“Black” Art

Written by: Danielle Boss


Performance Review: Michael is Black by Michael Hagins

Presented by Cupcake Lady Productions and directed by Laura Mae Baker, Michael is Black makes its world premiere at the Planet Connections Theatre Festivity. Playing at the La Tea theatre, Michael is Black is a beautiful new play and a must see. Written by Michael Hagins, the play details the autobiographical journey of the young playwright’s life. Subverting audience expectations, the “real” Michael is played by Hagins himself, while the character of Michael is portrayed by Michael Rehse, a white actor. Rehse speaks for Michael Hagins in documenting the black playwright’s life and how his blackness played a role. Both characters appear wearing the same outfit of khaki pants and a blue polo shirt to mirror each other and to represent that Rehse is a symbol for Michael and that he is speaking on Hagins’ behalf. Hagins is silent throughout the duration of the production and communicates to both Rehse and the audience via writing. From his adolescent days in Florida to his adult career as playwright and actor, Rehse, in his charming demeanor, tells Michael Hagins’ affecting story.

Everything about Michael is Black is beautiful, riveting, and captivating, from Rehse and Hagins’ outstanding performances to Hagins’ gorgeous writing. Imbued with symbolism, the entire production of Michael is Black is a spectacle of itself. Hagins cleverly chose to have a white actor tell the trials and tribulations that he, as a black man, faced in order to prove a point that racial bias and prejudice are still prevalent in modern day America. Hagins’ consistent silence and ardent refusal to speak, despite Rehse’s imploring, symbolizes not only Michael’s shy and reserved caliber but it also symbolizes systematic oppression and the suppression of minorities’ voices in a society that claims to be egalitarian. By choosing to have a white man speak about issues regarding race in America, Hagins turns the racial tension and misunderstanding present in this country on its head and compels the audience to acknowledge this severely over-looked problem. Michael is Black not only brings to light the issues of discrimination when it comes to being black, but it also addresses a race issue that is often not spoken about, that of which being shunned and mocked for not fitting under certain racial stereotypes. Speaking as Hagins, Rehse reveals to the audience multiple stories in which Michael was teased by both black and white people for “not being black enough” and “for acting white.” The bullying went so far as people asking Hagins if he was adopted and raised by white parents because he “spoke white” and his fellow white students deriding him by saying things like, “Even I act more black than you.” Rehse’s portrayal of agony and compassion while describing Hagins’ story is gripping. Not only does Rehse skillfully capture Hagins’ varying emotions from sarcasm to despair while telling his life story, but Rehse also breaks the fourth wall by speaking directly to the audience and interrupting his monologues to show his genuine concern for Michael’s well-being. Hagins’ performance was mesmerizing and evocative. Even without using spoken word, Hagins’ pointed facial reactions and body language delivered an emotionally remarkable performance. The chemistry between both Michael Hagins and Michael Rehse is palpable and stirring. The poignant connection between both actors bolstered an already intimate performance between actor and audience.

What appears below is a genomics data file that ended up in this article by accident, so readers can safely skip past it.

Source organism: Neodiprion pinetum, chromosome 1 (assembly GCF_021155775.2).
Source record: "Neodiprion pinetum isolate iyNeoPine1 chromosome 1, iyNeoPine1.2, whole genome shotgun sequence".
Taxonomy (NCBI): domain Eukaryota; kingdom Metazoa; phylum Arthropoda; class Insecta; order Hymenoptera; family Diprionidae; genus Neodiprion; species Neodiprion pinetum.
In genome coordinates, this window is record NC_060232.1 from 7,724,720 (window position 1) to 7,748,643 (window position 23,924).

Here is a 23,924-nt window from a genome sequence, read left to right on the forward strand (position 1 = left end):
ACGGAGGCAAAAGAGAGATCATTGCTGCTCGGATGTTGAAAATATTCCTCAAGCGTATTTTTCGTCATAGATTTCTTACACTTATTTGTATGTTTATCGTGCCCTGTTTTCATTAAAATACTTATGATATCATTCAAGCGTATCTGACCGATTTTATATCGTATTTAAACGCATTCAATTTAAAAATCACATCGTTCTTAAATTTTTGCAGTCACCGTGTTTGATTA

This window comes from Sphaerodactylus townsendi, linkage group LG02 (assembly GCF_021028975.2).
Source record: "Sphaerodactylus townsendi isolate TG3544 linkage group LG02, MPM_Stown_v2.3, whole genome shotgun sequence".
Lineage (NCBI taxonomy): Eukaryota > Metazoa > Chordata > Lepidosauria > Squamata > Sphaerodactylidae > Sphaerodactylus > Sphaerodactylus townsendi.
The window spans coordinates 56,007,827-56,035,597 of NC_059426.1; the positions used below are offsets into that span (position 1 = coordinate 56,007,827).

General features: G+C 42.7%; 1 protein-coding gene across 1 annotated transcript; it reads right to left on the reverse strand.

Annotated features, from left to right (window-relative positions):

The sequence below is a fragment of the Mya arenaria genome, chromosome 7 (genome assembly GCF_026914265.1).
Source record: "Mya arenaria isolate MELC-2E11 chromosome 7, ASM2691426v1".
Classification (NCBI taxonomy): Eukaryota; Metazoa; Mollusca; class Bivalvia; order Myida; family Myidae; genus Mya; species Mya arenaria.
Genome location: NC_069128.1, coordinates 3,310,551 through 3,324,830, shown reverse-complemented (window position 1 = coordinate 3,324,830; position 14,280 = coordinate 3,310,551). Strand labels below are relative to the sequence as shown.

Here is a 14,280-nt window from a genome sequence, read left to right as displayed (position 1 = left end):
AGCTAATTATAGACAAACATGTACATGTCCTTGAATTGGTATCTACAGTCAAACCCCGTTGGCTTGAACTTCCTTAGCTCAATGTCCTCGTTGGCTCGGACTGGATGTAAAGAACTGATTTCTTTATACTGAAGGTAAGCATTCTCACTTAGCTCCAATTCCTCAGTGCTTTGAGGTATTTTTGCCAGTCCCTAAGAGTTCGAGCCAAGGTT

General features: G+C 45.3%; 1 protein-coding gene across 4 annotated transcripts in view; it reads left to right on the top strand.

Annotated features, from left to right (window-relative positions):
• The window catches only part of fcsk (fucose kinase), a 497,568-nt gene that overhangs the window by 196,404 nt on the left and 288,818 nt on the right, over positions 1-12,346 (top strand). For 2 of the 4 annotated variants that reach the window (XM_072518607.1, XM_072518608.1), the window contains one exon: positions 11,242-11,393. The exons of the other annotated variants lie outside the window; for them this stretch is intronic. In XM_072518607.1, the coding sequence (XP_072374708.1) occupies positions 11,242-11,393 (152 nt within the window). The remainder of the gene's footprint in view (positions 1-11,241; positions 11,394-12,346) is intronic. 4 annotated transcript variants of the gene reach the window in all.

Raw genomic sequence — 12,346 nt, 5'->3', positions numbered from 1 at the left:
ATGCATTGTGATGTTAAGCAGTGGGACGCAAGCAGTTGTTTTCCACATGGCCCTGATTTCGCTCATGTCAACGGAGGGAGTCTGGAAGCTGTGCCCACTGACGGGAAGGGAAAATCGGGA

What makes Michael is Black so riveting is that it discusses sensitive and controversial issues while being open, honest, and empathic, rather than preachy and “in-your-face.” Michael is Black promotes understanding and openness, rather than further division. Michael is Black reminds us that despite all our differences, from race to sexual orientation to gender, we are all human and must learn to coexist and accept one another as being both different and the same. While elegantly discussing racially sensitive issues, Michael is Black also poetically addresses themes of abusive relationships, unrequited love, depression, suicide, and the unrelenting feeling of “being different” and “the shy awkward nerdy kid.” By tackling such harrowing issues through one person’s perspective, this incredibly moving play individualizes a universal problem. Michael is Black is honest, heartbreaking, provocative, and touching. Hagins first and only time speaking throughout the entire show was acutely chilling. His powerful line, “I can be better,” is profoundly piercing. With its poetic language and gripping storyline, Michael is Black is a memorable work of art.

Like most shows at Planet Connections, the production of Michael is Black will be benefiting a charity of their choice. The performance of Michael is Black will  be supporting The United Negro College Fund, an organization that funds scholarships for black students and general scholarship funds for all historically black colleges and universities in the country. Michael is Black is one of those rare plays that you will truly regret not taking the time out to see. It will keep you glued to the edge of your seat, craving more. It’s beautiful message echoes and resonates.

 

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